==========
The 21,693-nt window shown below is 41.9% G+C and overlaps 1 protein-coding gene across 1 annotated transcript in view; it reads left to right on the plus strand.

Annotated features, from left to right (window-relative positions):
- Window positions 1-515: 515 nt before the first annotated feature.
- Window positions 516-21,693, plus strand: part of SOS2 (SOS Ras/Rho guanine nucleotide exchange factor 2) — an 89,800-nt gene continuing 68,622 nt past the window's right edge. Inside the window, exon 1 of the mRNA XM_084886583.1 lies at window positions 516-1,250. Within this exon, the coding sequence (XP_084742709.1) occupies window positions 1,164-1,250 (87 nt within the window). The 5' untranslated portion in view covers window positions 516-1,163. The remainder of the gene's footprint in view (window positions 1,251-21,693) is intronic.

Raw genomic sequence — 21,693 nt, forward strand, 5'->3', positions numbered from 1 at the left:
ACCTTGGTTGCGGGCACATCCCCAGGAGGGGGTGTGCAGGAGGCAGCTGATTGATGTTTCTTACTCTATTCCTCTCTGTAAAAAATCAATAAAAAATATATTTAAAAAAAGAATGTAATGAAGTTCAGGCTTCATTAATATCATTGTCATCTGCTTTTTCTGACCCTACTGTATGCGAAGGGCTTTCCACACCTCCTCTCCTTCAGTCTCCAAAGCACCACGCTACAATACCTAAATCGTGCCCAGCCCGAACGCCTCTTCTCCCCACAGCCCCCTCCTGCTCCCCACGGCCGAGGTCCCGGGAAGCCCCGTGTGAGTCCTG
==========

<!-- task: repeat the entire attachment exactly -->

The 21,693-nt window shown below is 41.9% G+C and overlaps 1 protein-coding gene across 1 annotated transcript in view; it reads left to right on the plus strand.

Annotated features, from left to right (window-relative positions):
- Window positions 1-515: 515 nt before the first annotated feature.
- Window positions 516-21,693, plus strand: part of SOS2 (SOS Ras/Rho guanine nucleotide exchange factor 2) — an 89,800-nt gene continuing 68,622 nt past the window's right edge. Inside the window, exon 1 of the mRNA XM_084886583.1 lies at window positions 516-1,250. Within this exon, the coding sequence (XP_084742709.1) occupies window positions 1,164-1,250 (87 nt within the window). The 5' untranslated portion in view covers window positions 516-1,163. The remainder of the gene's footprint in view (window positions 1,251-21,693) is intronic.

Raw genomic sequence — 21,693 nt, forward strand, 5'->3', positions numbered from 1 at the left:
ACCTTGGTTGCGGGCACATCCCCAGGAGGGGGTGTGCAGGAGGCAGCTGATTGATGTTTCTTACTCTATTCCTCTCTGTAAAAAATCAATAAAAAATATATTTAAAAAAAGAATGTAATGAAGTTCAGGCTTCATTAATATCATTGTCATCTGCTTTTTCTGACCCTACTGTATGCGAAGGGCTTTCCACACCTCCTCTCCTTCAGTCTCCAAAGCACCACGCTACAATACCTAAATCGTGCCCAGCCCGAACGCCTCTTCTCCCCACAGCCCCCTCCTGCTCCCCACGGCCGAGGTCCCGGGAAGCCCCGTGTGAGTCCTG